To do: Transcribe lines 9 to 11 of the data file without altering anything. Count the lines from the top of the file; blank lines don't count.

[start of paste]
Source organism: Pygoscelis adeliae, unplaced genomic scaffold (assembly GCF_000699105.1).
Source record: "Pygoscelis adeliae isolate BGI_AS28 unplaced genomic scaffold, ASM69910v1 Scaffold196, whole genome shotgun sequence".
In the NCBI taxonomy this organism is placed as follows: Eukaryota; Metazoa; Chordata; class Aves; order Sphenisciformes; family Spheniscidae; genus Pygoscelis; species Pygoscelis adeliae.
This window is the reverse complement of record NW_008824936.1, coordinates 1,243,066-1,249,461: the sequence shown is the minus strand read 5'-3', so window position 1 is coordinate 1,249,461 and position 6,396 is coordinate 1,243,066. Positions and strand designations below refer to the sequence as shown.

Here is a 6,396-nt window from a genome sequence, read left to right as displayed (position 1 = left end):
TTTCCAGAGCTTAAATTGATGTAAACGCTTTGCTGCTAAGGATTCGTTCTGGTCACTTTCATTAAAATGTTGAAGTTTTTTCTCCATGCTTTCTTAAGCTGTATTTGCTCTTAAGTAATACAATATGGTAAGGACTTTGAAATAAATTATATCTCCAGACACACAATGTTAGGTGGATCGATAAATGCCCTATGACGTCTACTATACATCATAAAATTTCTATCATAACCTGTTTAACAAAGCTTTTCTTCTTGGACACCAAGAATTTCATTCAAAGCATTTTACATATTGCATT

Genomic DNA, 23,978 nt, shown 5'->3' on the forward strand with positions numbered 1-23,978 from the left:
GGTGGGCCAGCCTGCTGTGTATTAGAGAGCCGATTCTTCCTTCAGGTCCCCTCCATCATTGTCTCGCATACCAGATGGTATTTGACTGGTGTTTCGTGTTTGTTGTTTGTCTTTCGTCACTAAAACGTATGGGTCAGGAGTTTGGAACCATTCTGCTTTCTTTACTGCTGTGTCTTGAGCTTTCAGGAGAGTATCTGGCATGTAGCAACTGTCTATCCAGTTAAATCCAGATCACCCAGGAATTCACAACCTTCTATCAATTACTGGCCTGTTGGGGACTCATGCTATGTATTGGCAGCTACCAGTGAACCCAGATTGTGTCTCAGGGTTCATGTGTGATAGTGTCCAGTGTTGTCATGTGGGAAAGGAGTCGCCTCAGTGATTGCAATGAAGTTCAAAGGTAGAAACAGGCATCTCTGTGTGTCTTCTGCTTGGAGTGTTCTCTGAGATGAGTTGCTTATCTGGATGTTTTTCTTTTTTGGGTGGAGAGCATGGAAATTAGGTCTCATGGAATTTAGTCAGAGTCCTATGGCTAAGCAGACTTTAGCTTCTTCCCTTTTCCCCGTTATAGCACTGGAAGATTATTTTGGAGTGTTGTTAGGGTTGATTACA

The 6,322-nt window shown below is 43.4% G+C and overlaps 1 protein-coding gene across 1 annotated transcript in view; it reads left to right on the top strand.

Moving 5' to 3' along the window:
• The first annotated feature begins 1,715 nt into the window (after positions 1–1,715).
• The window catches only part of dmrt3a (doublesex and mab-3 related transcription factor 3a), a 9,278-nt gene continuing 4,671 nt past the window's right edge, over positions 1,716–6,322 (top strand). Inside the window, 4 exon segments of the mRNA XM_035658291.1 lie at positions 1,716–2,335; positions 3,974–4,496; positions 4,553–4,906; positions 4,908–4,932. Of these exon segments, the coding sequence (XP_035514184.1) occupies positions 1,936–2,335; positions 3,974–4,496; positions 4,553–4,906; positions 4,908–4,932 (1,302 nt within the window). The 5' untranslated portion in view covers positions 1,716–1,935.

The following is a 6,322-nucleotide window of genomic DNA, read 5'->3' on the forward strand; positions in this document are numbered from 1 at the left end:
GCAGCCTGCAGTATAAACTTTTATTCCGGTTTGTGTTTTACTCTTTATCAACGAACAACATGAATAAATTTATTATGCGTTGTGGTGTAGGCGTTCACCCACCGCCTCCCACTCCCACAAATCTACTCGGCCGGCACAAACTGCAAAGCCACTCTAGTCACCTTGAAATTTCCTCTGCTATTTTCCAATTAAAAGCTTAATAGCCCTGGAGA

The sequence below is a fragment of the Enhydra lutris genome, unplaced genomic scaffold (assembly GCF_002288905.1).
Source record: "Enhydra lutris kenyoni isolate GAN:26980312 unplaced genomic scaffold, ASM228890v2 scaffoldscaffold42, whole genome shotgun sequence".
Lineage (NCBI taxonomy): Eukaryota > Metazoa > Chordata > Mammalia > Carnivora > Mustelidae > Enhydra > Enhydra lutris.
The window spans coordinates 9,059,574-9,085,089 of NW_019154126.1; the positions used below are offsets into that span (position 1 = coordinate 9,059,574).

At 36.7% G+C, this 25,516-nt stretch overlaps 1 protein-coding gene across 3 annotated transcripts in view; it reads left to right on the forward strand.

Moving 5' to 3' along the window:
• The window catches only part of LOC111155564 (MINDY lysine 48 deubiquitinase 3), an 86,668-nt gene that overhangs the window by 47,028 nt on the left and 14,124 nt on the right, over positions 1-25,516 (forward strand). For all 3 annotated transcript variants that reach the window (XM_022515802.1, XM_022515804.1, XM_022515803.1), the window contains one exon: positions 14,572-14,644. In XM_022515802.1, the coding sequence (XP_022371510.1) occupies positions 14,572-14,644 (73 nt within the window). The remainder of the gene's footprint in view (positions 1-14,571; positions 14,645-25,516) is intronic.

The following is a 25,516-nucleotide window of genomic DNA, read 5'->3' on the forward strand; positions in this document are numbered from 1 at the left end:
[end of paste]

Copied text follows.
The 6,322-nt window shown below is 43.4% G+C and overlaps 1 protein-coding gene across 1 annotated transcript in view; it reads left to right on the top strand.

Moving 5' to 3' along the window:
• The first annotated feature begins 1,715 nt into the window (after positions 1–1,715).